How To Grow And Care For Shasta Daisies

Daisies are a girl's best friend.

There's nothing pretentious about daisies. You've loved these cheerful, common flowers since you learned to draw them in kindergarten. Perhaps it's because daisies grow in crayon colors: yellow centers ringed with white petals on plain green stems.

Shasta daisies (Leucanthemum x superbum) are the ones you probably remember from childhood, and it's easy to add them to your own garden. Shasta daisies are an old-fashioned favorite for planting in a cutting garden, along a fencerow, or in a half-wild, meadow-inspired cottage garden. They won't attract the deer wandering through but will draw in butterflies when bursting with blooms in spring and summer. Shasta daisies are tough and tolerant but prefer well-drained soil and require full sun (at least six hours). Daisies can grow quite tall once established and are generally best planted in the back of the border. Shasta daisies like to self-sow, so deadheading flowers can help prevent spreading and becoming invasive. These flowers are toxic to pets and contain toxins dangerous to people.

Plant Attributes

Plant Attributes
Common Name: Shasta Daisy
Botanical Name: Leucanthemum × superbum
Family: Asteraceae
Plant Type: Perennial
Mature Size: 3-4 ft. tall, 3-4 ft. wide
Sun Exposure: Full, Partial
Soil Type: Moist but Well-drained, Loamy, Clay, Sandy
Soil pH: Acidic to Neutral (5.5 to 7.0) 
Bloom Time: Summer
Flower Color: White
Hardiness Zones: Zones 4-9 (USDA)
Native Area: North America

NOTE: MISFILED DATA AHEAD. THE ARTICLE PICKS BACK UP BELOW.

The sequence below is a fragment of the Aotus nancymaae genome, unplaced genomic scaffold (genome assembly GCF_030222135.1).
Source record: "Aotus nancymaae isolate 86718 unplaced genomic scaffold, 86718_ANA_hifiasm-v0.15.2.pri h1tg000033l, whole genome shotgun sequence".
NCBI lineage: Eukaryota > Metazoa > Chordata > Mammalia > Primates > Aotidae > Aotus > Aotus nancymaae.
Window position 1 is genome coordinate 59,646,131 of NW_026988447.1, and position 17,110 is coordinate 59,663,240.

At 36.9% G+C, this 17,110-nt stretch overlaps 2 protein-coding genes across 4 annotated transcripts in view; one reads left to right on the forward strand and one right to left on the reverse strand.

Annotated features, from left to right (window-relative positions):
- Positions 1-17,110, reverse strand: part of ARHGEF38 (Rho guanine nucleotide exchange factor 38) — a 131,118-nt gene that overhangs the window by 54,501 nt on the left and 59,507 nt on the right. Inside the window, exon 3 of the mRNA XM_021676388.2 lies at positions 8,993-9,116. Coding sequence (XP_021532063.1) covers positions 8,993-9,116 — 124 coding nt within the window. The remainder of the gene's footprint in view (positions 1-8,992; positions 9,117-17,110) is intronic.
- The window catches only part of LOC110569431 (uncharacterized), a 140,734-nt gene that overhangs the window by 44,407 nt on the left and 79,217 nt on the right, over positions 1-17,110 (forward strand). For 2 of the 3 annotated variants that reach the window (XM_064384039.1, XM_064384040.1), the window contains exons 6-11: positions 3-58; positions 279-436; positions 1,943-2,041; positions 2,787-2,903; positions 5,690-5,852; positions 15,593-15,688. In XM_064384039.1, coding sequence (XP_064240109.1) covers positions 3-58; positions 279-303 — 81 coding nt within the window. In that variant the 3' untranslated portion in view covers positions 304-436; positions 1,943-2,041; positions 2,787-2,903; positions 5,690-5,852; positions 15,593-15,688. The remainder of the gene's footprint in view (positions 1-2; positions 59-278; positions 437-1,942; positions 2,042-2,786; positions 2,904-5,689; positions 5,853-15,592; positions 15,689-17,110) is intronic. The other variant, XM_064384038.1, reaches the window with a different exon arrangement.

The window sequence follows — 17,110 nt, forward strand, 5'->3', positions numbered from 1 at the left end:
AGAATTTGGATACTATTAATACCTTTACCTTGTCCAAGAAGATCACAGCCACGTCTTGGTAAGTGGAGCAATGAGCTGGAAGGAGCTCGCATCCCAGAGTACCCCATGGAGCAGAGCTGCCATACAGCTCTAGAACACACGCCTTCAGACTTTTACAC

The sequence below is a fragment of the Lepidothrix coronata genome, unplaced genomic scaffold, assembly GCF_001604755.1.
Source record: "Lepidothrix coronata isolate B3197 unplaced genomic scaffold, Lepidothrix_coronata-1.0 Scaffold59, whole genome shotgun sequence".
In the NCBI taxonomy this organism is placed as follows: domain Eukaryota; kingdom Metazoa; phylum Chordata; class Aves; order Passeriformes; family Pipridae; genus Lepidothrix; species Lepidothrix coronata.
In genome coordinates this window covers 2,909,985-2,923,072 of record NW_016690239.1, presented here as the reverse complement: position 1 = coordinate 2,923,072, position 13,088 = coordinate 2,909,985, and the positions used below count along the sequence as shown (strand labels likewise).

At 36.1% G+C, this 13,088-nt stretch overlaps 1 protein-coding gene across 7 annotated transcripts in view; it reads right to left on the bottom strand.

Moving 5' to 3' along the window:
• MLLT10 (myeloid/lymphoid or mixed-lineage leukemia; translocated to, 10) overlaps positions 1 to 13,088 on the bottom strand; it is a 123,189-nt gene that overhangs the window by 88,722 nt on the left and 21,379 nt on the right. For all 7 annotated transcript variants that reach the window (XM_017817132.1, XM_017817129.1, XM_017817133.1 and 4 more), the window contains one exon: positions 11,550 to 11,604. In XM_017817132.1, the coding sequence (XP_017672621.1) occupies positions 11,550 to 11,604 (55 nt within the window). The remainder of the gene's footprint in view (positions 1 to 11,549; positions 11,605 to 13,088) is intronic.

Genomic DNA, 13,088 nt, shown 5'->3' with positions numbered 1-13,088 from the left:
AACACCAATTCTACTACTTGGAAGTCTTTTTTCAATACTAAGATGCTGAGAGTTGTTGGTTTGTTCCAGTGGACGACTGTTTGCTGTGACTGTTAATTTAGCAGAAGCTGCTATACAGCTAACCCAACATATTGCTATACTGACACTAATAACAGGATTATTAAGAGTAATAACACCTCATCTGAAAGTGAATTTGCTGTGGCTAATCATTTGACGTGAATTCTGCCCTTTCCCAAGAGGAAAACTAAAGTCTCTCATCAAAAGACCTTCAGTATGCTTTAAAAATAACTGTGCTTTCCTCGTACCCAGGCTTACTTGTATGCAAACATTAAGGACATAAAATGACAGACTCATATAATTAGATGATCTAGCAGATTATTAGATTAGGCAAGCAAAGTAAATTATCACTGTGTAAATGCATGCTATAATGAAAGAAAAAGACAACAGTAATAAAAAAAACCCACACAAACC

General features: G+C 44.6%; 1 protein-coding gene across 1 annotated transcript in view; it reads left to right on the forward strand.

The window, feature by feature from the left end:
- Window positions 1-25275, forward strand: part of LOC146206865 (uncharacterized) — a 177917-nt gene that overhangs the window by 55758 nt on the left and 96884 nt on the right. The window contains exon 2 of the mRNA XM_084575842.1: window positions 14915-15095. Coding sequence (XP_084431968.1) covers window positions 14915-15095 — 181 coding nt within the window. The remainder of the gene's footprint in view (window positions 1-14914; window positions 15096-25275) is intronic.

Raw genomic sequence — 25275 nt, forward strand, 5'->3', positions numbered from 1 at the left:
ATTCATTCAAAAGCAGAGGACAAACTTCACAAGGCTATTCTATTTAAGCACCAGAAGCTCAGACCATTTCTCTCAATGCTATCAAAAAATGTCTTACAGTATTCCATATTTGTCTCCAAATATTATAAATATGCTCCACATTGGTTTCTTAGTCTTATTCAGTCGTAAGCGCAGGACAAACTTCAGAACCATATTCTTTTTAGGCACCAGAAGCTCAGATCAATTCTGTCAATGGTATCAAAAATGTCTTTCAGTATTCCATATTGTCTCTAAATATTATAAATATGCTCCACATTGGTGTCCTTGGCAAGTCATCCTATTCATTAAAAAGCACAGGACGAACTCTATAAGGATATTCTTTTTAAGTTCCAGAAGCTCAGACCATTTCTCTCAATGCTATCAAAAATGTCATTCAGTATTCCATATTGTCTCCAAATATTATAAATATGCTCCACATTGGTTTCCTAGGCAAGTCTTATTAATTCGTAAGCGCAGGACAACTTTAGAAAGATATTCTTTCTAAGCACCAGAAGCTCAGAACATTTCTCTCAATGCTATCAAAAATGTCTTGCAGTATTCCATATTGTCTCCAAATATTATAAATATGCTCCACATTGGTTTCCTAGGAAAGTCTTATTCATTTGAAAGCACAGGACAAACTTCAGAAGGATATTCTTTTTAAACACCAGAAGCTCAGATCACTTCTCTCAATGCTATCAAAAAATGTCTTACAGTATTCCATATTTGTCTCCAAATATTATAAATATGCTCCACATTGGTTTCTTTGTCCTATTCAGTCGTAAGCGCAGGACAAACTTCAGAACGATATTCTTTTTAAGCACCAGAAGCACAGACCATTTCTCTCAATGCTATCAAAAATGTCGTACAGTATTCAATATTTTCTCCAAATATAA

Toxicity:  toxic to pets

Shasta Daisies Care

Shasta Daisies are relatively easy to maintain after establishing new growth. These flowers tolerate full to partial sunlight and a variety of soil conditions. Also, Shasta Daisies are deer-resistant and drought-resistant perennials, so that these flowers will shine for a few years in your garden. Because of their availability to self-sow, the Shasta Daisy can overcrowd or invade an environment if not maintained.


Shasta Daisies love full, direct sunlight but can also thrive in partial sun. The more sunlight these plants receive, the more these flowers bloom throughout the season.


Keep soil moderately rich and fertile so that these flowers bloom. Shasta Daisies are not too particular about soil conditions, as they can survive in rich soil or soil with organic matter or compost. Soil should be well-drained because these flowers do not tolerate soggy soil.


Shasta Daisies are better when underwater rather than overwatering. These flowers are relatively drought-tolerant, needing about an inch of water weekly. Be sure to keep the soil moist yet not soggy.

Temperature and Humidity